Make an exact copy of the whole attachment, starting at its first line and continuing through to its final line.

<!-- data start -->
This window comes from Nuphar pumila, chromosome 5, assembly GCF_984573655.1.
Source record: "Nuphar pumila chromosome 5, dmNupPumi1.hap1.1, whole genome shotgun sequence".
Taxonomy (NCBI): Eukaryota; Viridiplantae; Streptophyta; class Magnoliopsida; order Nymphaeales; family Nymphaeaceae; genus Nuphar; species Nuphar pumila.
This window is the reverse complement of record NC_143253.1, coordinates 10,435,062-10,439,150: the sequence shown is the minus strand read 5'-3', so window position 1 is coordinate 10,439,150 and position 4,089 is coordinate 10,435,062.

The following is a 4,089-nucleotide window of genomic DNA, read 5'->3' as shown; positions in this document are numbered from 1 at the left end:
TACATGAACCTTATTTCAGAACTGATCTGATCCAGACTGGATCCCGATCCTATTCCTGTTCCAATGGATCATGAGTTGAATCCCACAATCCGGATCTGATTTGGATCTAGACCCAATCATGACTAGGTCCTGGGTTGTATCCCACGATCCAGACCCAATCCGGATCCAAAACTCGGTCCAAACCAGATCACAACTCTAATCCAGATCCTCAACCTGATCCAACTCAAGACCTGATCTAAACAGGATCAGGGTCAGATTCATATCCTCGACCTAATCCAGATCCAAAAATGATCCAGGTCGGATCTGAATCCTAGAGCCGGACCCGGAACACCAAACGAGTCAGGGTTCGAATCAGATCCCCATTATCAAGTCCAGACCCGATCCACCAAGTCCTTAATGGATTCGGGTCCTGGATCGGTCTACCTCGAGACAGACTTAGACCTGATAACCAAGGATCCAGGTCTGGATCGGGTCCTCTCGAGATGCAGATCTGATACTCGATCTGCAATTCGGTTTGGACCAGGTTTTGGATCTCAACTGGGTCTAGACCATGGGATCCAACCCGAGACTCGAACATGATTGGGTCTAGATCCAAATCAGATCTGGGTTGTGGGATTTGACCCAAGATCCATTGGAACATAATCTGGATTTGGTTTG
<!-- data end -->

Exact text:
This window comes from Nuphar pumila, chromosome 5, assembly GCF_984573655.1.
Source record: "Nuphar pumila chromosome 5, dmNupPumi1.hap1.1, whole genome shotgun sequence".
Taxonomy (NCBI): Eukaryota; Viridiplantae; Streptophyta; class Magnoliopsida; order Nymphaeales; family Nymphaeaceae; genus Nuphar; species Nuphar pumila.
This window is the reverse complement of record NC_143253.1, coordinates 10,435,062-10,439,150: the sequence shown is the minus strand read 5'-3', so window position 1 is coordinate 10,439,150 and position 4,089 is coordinate 10,435,062.

The following is a 4,089-nucleotide window of genomic DNA, read 5'->3' as shown; positions in this document are numbered from 1 at the left end:
TACATGAACCTTATTTCAGAACTGATCTGATCCAGACTGGATCCCGATCCTATTCCTGTTCCAATGGATCATGAGTTGAATCCCACAATCCGGATCTGATTTGGATCTAGACCCAATCATGACTAGGTCCTGGGTTGTATCCCACGATCCAGACCCAATCCGGATCCAAAACTCGGTCCAAACCAGATCACAACTCTAATCCAGATCCTCAACCTGATCCAACTCAAGACCTGATCTAAACAGGATCAGGGTCAGATTCATATCCTCGACCTAATCCAGATCCAAAAATGATCCAGGTCGGATCTGAATCCTAGAGCCGGACCCGGAACACCAAACGAGTCAGGGTTCGAATCAGATCCCCATTATCAAGTCCAGACCCGATCCACCAAGTCCTTAATGGATTCGGGTCCTGGATCGGTCTACCTCGAGACAGACTTAGACCTGATAACCAAGGATCCAGGTCTGGATCGGGTCCTCTCGAGATGCAGATCTGATACTCGATCTGCAATTCGGTTTGGACCAGGTTTTGGATCTCAACTGGGTCTAGACCATGGGATCCAACCCGAGACTCGAACATGATTGGGTCTAGATCCAAATCAGATCTGGGTTGTGGGATTTGACCCAAGATCCATTGGAACATAATCTGGATTTGGTTTG